It was then that a hotel proprietor in Alexandria, VA, raised a giant Confederate flag (The Stars and Bars) over his establishment. The flag was so large, in fact, that Lincoln himself could see it from his office window in the White House. The effect of seeing the flag so close to Washington was unnerving to Lincoln, and especially to Mary. Ellsworth knew this and embarked on this course of action which led to his untimely death.

Early on the morning of May 24, 1861, Ellsworth led his men across the Potomac River into Alexandria, where they proceeded to occupy the city’s telegraph office, hoping to cut it off from the rest of the Confederacy. Ellsworth then realized he was close to the hotel displaying the offensive flag. He impulsively entered the building and with two of his men climbed up the stairs to reach the roof. He cut down the flag and began carrying it back down the stairs.

It was then that tragedy struck. The hotel owner, one James Jackson, then swiftly pulled out a shotgun, fired, and killed Ellsworth instantly, the shot going through Ellsworth’s heart. One of Ellsworth’s men, Cpl. Francis Brownell, returned fire and killed Jackson on the spot.

The news of Ellsworth’s death traveled swiftly through his men and quickly came to the White House. The Lincoln’s, especially the president, were horrified and devastated at the death of their young friend. Later, Ellsworth’s body was taken to the Washington Navy Yard, where the president and Mrs. Lincoln arrived in shock to view the remains. Lincoln ordered that Ellsworth’s remains be put on view in the East Room of the White House, where a funeral was held for their young friend. The same day of Ellsworth’s death, Lincoln received two visitors, who were stunned to see the President Of The United States weeping openly. Lincoln told them men: “I will make no apology, gentlemen for my weakness; but I knew poor Ellsworth well, and held him in great regard. Just as you entered the room, Captain [Gustavus] Fox left me, after giving me the painful details of Ellsworth’s unfortunate death. The event was so unexpected, and the recital so touching, that it quite unmanned me.”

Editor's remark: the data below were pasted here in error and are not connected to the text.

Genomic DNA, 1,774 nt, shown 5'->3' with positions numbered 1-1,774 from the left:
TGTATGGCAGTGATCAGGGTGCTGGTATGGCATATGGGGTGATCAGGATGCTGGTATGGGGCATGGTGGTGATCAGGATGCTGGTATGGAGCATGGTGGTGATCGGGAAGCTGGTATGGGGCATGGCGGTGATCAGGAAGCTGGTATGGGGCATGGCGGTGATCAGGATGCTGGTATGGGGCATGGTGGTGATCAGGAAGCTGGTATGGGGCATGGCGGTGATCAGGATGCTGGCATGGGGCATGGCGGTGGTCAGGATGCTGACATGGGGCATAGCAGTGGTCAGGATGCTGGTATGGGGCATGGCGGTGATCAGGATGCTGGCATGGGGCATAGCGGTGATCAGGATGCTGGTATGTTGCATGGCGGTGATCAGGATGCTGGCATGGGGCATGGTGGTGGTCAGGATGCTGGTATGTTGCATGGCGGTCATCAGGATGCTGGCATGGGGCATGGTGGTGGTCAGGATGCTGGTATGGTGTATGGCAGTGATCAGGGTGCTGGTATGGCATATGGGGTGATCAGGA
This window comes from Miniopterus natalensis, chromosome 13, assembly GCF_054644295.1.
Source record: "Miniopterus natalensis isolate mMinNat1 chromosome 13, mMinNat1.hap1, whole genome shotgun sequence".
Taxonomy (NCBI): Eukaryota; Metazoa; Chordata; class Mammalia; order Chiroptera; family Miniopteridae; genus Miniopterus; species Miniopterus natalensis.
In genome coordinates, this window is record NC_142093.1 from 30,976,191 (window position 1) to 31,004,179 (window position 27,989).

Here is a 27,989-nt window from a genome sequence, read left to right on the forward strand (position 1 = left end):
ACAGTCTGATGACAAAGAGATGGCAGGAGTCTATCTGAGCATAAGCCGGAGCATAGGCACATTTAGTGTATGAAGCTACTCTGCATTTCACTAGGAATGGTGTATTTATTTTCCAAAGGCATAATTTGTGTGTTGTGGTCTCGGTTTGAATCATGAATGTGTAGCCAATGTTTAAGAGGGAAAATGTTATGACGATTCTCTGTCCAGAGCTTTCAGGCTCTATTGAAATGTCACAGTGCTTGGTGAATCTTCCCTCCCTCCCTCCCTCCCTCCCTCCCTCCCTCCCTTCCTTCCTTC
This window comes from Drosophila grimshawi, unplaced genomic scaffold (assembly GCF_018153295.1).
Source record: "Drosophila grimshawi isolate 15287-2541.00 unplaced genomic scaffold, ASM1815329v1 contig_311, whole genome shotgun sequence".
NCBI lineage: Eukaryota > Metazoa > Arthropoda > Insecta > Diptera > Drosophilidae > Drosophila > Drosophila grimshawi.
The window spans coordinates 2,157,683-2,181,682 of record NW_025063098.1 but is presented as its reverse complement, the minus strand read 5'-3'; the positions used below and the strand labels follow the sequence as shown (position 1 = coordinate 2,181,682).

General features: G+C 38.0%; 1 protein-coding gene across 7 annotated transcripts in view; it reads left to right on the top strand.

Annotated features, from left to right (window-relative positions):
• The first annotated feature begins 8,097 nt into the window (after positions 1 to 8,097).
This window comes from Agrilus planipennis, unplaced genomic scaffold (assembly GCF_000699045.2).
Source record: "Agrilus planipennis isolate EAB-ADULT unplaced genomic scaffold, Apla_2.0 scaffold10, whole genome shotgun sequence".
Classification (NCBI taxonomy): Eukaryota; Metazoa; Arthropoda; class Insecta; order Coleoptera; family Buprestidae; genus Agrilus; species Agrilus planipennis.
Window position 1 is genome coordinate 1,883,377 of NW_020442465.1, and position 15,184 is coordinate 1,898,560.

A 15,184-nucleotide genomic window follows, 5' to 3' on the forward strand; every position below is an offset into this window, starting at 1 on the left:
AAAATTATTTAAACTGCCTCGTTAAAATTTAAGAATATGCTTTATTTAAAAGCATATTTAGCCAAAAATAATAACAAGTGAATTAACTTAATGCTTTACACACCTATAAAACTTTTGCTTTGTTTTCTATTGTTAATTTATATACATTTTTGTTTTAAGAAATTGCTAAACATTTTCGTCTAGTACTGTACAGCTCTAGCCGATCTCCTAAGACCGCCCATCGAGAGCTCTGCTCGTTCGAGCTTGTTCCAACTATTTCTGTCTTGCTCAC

The Union, too, felt the loss of Ellsworth deeply. There was a funeral journey back to New York state, not unlike the journey that Lincoln’s own body would be given in less than four years from that day. Many people came to witness the train as it passed through cities and towns along the way. Song writers composed funeral marches. Currier and Ives, the leading print makers of the era, quickly produced a print showing the murder of Ellsworth, fairly accurately depicting the event.

While alive, Elmer Ellsworth was one of the most famous men in the United States. In death, his popularity grew even more as he became known as the first Union officer to be killed in the American Civil War. The young man with no military experience at all ironically became the first Union martyr.

Today Elmer Ellsworth is mostly unknown to those outside of the circle of Civil War and Lincoln historians and enthusiasts. There is a plaque today at the scene of Ellsworth’s death in Alexandria. It commemorates not Colonel Ellsworth, but his shooter, the owner of the hotel.

On this 150th anniversary of the death of Colonel Elmer Ellsworth, I choose to remember him.